Making Cricket into Footy – The Cricket Big Bash League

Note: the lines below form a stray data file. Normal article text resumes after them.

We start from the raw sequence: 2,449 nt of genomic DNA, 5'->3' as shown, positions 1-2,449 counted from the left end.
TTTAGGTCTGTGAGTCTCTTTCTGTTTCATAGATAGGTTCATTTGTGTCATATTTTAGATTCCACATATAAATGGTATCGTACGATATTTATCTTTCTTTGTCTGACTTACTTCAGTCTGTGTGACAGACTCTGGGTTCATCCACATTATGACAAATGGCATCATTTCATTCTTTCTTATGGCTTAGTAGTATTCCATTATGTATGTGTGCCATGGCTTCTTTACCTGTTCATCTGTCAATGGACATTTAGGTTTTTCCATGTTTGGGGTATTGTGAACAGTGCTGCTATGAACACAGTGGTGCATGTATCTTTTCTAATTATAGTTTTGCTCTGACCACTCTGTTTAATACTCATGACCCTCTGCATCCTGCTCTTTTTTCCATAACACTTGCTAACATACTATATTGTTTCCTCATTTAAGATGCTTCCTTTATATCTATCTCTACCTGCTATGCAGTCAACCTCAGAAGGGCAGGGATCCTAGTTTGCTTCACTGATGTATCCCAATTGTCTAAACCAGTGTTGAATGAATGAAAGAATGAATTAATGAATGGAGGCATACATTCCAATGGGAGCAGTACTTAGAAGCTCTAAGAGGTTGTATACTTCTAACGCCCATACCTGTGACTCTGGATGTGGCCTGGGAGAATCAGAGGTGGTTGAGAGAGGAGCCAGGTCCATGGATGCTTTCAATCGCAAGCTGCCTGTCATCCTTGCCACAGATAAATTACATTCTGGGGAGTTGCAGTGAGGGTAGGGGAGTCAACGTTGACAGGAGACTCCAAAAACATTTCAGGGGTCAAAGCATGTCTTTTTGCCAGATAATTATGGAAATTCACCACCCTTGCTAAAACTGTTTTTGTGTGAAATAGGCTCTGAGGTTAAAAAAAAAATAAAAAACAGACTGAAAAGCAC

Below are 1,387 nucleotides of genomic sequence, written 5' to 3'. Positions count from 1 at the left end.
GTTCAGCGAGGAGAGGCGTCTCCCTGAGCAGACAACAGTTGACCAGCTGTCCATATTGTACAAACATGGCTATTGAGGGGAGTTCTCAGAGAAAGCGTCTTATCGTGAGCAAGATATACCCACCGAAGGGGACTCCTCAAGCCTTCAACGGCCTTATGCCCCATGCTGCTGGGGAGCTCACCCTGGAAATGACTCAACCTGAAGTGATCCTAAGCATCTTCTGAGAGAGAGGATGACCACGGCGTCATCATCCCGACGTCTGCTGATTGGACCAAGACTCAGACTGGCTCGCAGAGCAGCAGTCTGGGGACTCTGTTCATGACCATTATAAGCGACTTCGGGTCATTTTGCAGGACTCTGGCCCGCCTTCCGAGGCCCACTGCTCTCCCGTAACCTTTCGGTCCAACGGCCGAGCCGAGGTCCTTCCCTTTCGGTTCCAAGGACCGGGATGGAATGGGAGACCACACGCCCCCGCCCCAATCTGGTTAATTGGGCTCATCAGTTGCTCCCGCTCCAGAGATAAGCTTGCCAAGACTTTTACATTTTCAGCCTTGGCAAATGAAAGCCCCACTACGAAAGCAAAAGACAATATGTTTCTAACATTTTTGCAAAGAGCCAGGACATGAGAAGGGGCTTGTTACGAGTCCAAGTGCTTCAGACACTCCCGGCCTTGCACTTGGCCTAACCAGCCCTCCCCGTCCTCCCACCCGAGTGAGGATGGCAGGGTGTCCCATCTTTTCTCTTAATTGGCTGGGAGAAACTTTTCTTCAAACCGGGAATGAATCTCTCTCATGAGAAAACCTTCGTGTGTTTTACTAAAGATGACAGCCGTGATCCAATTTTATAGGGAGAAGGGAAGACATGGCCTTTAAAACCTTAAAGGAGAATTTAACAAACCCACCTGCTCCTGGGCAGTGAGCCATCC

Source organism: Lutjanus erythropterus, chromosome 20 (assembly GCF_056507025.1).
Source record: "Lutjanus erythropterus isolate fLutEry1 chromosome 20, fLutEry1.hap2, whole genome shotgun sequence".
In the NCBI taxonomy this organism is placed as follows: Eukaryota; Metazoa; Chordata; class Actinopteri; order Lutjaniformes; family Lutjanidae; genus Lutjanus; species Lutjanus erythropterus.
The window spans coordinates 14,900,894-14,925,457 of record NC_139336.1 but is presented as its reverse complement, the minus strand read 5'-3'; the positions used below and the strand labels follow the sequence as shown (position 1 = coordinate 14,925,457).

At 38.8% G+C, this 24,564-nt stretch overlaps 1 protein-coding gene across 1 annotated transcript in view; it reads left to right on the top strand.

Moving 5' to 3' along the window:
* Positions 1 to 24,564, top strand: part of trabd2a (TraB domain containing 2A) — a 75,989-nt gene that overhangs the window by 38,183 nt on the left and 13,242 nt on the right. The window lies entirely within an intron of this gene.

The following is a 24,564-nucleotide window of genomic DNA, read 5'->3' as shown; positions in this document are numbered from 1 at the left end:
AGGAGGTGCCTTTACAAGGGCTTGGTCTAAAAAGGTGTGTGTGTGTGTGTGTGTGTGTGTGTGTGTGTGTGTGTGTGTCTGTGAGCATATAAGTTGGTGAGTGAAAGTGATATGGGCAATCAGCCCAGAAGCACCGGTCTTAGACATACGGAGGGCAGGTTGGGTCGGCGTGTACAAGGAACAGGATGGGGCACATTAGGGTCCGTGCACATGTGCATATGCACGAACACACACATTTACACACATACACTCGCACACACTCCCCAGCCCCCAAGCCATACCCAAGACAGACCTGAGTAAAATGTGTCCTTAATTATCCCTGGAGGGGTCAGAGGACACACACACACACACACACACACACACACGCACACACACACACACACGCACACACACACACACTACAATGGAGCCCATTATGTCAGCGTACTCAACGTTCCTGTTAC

Last night I went to the first match in the new version of our domestic cricket T20 Big Bash competition – with the “Sydney Sixers” up against the “Brisbane Heat”, at the SCG – a ground that had not been utilised a great deal in previous T20 attempts. I don’t know if there has been a massive amount of chatter about the competition, outside talk about Warne – whether it is about his cooking skills or that Shaliz will be getting red carpet treatment whenever his “Melbourne Stars” have to travel interstate. It is, however, an attempt to make summer domestic cricket teams and their games more a regular part of a city’s life, like football clubs and their games. It is an interesting and positive idea.